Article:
Medical professionals will make use of drug screens in order to make a diagnosis on a patient, or to monitor a person’s sobriety, such as in the instance of a rehabilitation facility.
Alcohol screening is generally used for the same things drug screening is used for, but is a more recent practice, generally speaking. This is because alcohol consumption has long been legal in North America, so it is thought of as the lesser of two evils in many ways. For machinery operation, alcohol screening is a long-utilized practice, but for something like employment, it is very recent.

The Future of Drug and Alcohol Screening

drug alcohol screening futureThe future of drug and alcohol screening is indefinite, considering how quickly legislation is changing around drug use and screening privileges. In the United States and Canada, the public is becoming more and more vocal about their dislike of invasive drug screens and is pushing for legislation to have it banned. The public is also vocalizing their support of recreational drug use in many areas, so companies will have to decide if they will continue to enforce drug testing even when the law no longer supports their cause. In essence, the public opinion of drug and alcohol screening is evolving, and employers, legislators and the public alike will have to be prepared for the changes that are coming.

The ethics of drug and alcohol screening are very complicated. The appropriateness of any given screen should be measured carefully rather than handled blithely. Drug and alcohol screening became resented by the public because of how policing it felt. It became common for an employee to have a simple accident in the work place, one that any sober person is capable of having, and then immediately be inundated by demands to comply with a drug and alcohol screening. Similarly, anyone whom a police officer doesn’t like the looks of may be subjected to a drug or alcohol screen, despite never showing any signs of being intoxicated. Initially, total power was given to employees and law enforcement officers to instigate a screen based on any whim they had. Presently, people are pushing for the necessity of more verifiable “just cause” in order to initiate a drug or alcohol screen.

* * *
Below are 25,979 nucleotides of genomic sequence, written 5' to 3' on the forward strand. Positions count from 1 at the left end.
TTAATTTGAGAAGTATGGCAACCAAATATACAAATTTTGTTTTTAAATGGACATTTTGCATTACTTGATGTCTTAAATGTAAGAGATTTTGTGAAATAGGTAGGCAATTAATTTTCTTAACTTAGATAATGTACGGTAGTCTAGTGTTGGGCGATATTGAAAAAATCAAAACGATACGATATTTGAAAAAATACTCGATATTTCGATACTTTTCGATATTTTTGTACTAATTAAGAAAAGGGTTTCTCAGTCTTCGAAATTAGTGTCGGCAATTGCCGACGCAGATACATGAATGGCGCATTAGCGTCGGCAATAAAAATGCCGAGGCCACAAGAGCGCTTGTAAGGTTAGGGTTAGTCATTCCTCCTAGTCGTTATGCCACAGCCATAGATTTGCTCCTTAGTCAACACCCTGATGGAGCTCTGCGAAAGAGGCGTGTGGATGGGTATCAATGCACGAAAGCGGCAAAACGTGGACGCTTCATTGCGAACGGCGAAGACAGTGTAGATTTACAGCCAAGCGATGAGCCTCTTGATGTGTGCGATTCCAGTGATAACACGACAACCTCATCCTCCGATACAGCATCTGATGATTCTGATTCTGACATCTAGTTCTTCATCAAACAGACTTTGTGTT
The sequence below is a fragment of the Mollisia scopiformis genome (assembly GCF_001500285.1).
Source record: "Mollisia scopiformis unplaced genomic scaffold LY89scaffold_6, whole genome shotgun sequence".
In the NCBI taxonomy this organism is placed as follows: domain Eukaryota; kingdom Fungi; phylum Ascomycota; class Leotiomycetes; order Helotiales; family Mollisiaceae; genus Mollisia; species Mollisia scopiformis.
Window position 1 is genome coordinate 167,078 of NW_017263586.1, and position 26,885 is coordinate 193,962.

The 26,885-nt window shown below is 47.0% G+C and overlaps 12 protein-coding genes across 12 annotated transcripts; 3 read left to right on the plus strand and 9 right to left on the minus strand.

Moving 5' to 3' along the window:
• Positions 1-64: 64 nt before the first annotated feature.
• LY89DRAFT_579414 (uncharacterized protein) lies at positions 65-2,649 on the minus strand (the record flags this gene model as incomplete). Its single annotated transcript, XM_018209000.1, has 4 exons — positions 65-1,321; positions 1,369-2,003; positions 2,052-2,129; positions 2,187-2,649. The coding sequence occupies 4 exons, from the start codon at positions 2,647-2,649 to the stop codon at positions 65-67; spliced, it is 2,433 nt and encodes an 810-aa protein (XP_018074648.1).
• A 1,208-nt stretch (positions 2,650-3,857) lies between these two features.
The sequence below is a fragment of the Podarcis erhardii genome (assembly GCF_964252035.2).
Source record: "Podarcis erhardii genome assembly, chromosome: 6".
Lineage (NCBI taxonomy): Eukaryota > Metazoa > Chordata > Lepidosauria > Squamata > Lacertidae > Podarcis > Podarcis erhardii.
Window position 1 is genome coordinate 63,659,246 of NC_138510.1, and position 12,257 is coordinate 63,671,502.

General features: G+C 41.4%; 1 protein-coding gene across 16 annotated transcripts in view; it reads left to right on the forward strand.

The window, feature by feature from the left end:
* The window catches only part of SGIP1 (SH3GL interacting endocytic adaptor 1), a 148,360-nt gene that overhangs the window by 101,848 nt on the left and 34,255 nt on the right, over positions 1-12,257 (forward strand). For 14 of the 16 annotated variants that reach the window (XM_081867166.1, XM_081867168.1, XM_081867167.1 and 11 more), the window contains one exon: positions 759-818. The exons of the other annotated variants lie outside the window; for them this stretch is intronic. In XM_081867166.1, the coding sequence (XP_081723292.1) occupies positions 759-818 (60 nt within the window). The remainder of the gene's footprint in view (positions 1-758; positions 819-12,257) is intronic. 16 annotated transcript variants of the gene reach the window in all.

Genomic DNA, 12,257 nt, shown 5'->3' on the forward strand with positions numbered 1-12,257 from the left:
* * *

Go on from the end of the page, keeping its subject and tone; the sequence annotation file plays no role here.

The ethics of recreational drug use are also heavily under debate. With a number of states legalizing substances like marijuana for recreational use, it is clear that the public is not as critical of recreational drugs as they were in the past. This presents a conundrum for authority figures who still strongly enforce drug and alcohol screening. Their policies are becoming unpopular, which means that as employers, legislators and law enforcement officers, they too will become unpopular, which is not in their favor. Only time will tell how drug and alcohol screening controversies will resolve.

Drug and Alcohol Screening Controversies

drug alcohol screen controversyDrug and alcohol screening are necessary to certain processes in the modern world, but they do not come without some controversy. It is possible to abuse the drug and alcohol screening process when it is gone about unethically. Every measure of authority that can be taken can be abused, and drug and alcohol testing are no exception. If a person is stereotyped as someone who should submit to a screening, subjected to a screening in a disrespectful way or forced into a screening in any instance when it is not actually called for, this is an unethical practice. Several examples of this are as follows:

  • Invasion of privacy. It is argued by critics of drug and alcohol screening that the procedure is invasive. This could mean the nature of the procedure or how liberally it is being exercised. Drug and alcohol screening are capable of revealing very personal information about a person, not all of which is actually valuable for assessing their eligibility to do something or go somewhere. It is inarguable that drug and alcohol screening are an absolute necessity at times, but this does not mean they should be ordered capriciously. There should always be a firm, legitimate reason for the screening of any individual for drugs or alcohol.
  • Profiling. A matter that has landed authorities in the hot seat repeatedly is the problem of profiling when it comes to drug and alcohol screening. Many studies have revealed the biases of authority figures based on who they select for drug and alcohol screenings. Some reveal a bias toward a particular ethnicity, personality type, gender or other demographic. Calling a drug or alcohol screening random when it is actually based on profiling is a clear violation of screening ethics.